While Linux KVM virtualization works well
for many, one of the areas where the Kernel-based Virtual Machine and its QEMU integration have lagged behind other virtualization solutions like VirtualBox and VMware is in terms of its 2D/3D support within guests. The KVM-QEMU situation is slightly more positive today though with the introduction of a basic KMS (kernel mode-setting) driver for KVM-QEMU riding in the Linux kernel.
VirtualBox and VMware virtualization products both are capable of passing 2D/3D/video calls from the guest operating systems -- regardless of whether it's Linux or Windows or even Solaris -- to the host system for execution on the GPU itself. Both Direct3D and OpenGL are fair game to the guests. It makes even gaming within a virtual machine somewhat possible or even to at least have a composited desktop. There is some performance overhead
obviously, but it's much better than the KVM-QEMU accelerated display option: basically nothing.
The VMware solution even has an in-kernel DRM driver and its own Mesa Gallium3D driver
. Though that isn't exactly surprising since VMware had acquired Tungsten Graphics, which was the entity behind Mesa. Due to leveraging Gallium3D, in theory the VMware guests also have exposure to OpenVG and OpenGL ES acceleration along with any future Gallium3D state trackers like OpenCL. There's also the Xorg Gallium3D state tracker for EXA and X-Video. A VA-API WebM/VP8 state tracker is also expected to come this summer. VirtualBox relies upon its own solution
rather than integrating with the Linux graphics stack.
Xen virtualization users have a Gallium3D driver
too for acceleration within guests, but few people actually know about the driver
. This Gallium3D Xen driver was developed by an engineer working on the Open Trusted Computing project, but the work isn't maintained any longer.
Linux KVM-QEMU virtualization users meanwhile really haven't had any useful accelerated display support within guests. There is the QEMU QXL driver
developed by Red Hat for the QXL Virtual GPU used by the SPICE Red Hat Enterprise Virtualization System. The QXL driver does provide UXA 2D acceleration support, but not much more, and it's still not widely used and dependent upon Red Hat's SPICE.
In late 2009, Red Hat's David Airlie experimented with KMS on QEMU
. David modified the VMware KMS driver to work with QEMU just as VMware SVGA adapter works, but the work never went much beyond that.
By default, KVM-QEMU users just have an emulated Cirrus GPU, complete with its acceleration engine. There is, of course, a Cirrus X driver that can sit atop the guest operating system and pegs this emulated GPU in system memory. It's not particularly useful though it works, but without any actual GPU acceleration.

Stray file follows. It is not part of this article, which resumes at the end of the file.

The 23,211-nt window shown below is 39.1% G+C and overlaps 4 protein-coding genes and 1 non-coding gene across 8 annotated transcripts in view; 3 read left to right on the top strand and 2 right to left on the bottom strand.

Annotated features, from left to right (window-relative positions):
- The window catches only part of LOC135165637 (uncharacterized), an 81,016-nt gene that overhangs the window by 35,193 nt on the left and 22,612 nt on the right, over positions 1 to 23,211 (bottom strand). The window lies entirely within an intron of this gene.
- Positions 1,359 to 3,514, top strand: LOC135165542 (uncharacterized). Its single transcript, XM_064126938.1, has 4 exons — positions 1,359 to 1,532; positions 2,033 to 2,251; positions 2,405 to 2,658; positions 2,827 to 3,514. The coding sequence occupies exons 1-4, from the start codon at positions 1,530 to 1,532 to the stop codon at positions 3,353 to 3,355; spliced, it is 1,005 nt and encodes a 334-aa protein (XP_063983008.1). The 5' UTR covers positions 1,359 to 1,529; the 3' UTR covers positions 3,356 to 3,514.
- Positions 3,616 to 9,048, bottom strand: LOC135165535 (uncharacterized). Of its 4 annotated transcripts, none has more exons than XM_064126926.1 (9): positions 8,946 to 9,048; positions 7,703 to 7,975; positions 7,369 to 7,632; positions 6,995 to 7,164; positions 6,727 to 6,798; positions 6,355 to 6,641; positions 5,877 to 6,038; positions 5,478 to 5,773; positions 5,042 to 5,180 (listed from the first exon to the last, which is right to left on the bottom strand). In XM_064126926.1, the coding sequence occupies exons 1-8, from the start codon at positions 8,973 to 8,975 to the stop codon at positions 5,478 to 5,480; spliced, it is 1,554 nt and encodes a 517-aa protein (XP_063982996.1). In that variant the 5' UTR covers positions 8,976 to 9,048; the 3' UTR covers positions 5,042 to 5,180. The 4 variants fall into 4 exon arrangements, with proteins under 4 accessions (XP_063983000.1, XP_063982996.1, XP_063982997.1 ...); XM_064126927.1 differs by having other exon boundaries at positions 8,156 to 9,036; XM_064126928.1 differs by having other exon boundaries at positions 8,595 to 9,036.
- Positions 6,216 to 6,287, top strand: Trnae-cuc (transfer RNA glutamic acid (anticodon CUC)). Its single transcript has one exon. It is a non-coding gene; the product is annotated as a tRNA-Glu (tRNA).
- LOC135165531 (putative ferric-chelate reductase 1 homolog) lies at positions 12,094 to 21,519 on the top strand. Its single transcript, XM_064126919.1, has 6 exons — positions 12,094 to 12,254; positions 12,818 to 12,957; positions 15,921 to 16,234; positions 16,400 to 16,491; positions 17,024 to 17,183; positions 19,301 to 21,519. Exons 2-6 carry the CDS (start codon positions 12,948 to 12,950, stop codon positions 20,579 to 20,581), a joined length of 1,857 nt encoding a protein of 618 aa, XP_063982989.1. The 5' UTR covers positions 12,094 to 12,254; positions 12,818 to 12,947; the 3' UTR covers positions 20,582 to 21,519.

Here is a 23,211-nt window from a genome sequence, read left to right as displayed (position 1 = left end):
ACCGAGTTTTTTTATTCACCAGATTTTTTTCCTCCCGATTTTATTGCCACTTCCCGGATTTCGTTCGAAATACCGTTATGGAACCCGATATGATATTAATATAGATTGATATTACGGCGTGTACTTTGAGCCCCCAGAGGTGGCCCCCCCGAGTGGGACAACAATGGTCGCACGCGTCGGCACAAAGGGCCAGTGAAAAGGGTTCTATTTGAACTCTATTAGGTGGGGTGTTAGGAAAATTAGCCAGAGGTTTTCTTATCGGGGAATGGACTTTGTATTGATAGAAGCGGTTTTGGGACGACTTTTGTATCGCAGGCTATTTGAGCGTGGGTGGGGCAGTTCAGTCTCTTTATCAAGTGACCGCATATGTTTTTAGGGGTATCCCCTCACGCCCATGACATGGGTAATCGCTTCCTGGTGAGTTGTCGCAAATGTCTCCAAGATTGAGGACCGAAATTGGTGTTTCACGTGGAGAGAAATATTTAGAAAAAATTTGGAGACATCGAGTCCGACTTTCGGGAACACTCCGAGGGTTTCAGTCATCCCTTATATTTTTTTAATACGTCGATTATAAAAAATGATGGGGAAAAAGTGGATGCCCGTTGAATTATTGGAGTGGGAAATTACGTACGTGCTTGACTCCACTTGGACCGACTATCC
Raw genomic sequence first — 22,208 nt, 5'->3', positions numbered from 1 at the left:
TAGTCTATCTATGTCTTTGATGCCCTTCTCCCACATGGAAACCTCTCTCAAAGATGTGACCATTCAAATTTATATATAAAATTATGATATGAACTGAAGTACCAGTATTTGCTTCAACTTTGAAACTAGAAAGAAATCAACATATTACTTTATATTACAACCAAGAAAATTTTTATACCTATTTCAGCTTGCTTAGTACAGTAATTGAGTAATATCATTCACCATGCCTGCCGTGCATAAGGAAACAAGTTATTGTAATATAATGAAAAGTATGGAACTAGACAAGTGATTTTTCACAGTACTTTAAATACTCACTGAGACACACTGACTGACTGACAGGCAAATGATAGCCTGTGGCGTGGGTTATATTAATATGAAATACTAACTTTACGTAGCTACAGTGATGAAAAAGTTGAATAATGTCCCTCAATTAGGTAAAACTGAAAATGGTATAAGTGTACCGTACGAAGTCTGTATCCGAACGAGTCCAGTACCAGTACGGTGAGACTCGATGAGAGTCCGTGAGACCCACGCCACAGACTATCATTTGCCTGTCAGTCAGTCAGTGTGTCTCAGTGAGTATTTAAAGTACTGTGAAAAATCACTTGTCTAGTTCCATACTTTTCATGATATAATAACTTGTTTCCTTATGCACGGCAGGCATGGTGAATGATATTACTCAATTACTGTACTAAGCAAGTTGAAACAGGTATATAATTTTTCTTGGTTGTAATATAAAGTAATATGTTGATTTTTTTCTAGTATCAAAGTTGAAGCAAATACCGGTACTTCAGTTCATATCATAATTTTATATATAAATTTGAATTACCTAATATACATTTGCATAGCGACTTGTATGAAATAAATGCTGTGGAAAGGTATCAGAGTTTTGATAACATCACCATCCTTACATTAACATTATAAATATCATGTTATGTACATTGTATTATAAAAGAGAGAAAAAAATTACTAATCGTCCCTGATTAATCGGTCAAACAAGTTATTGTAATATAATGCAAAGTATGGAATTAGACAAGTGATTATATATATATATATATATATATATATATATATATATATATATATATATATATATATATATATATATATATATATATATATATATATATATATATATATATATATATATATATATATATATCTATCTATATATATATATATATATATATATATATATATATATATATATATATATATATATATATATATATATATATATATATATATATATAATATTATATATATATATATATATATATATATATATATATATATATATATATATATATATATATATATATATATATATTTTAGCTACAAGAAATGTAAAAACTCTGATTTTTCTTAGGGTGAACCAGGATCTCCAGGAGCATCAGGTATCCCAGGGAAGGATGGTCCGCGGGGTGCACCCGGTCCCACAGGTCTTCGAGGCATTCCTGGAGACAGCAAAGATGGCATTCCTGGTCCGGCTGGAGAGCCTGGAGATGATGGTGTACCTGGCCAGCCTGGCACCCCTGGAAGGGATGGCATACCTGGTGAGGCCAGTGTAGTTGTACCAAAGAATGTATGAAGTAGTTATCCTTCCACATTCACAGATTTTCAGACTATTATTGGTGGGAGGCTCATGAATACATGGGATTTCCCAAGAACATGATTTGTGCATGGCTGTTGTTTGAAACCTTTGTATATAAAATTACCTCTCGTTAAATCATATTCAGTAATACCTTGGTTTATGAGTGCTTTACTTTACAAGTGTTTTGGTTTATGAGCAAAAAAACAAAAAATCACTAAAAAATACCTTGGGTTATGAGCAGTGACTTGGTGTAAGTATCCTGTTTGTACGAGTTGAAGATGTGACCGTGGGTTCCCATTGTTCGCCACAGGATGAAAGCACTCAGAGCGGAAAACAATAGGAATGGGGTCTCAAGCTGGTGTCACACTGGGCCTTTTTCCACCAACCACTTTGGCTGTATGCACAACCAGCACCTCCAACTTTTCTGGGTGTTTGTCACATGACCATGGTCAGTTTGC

What's new today is Red Hat's Matthew Garret announcing a new DRM/KMS Linux driver for KVM-QEMU. It though is an un-accelerated KMS driver and basically just has a shadow frame-buffer. This should reduce the virtualization overhead slightly.
From his mailing list announcement
, "qemu-kvm emulates a Cirrus GPU, including its acceleration engine. We typically then run a Cirrus-specific X driver on top of this, which turns requests into commands and sends them to the emulated accelerator. This all seems to be unnecessary overhead given that we're just going to end up writing to memory from the host instead, and performance is almost certainly going to be better using an unaccelerated framebuffer and a guest-side shadow."
So it's just a basic KMS driver for KVM-QEMU, that's all at this point. It's also a sample of a "simple" KMS driver. The code is actually derived from the KMS Glint driver
that was developed last year as part of the Google Summer of Code as an easier way to understand Linux kernel mode-setting by programming KMS for an ancient, less-complex GPU compared to the modern Radeon / Intel / Nouveau drivers. The Glint driver has yet to be merged into the mainline Linux kernel, but at least the work has now proved to be useful.
This new kernel mode-setting driver by Matthew still takes advantage of the Cirrus GPU emulation, which at least means the host operating system and its KVM virtualization stack don't need to be upgraded to benefit from the new kernel driver. The driver itself comes in at just over 1,300 lines of code. For what it's worth, it does put running the Wayland Display Server in a virtualized environment being one (small) step closer.
It appears that it's part of official Red Hat work as opposed to being just a side project of Matthew's, so hopefully it will be merged into the Linux 2.6.40 kernel
. Now if only we can be surprised by a Gallium3D KVM-QEMU driver providing acceleration to guests, but that would require much more work.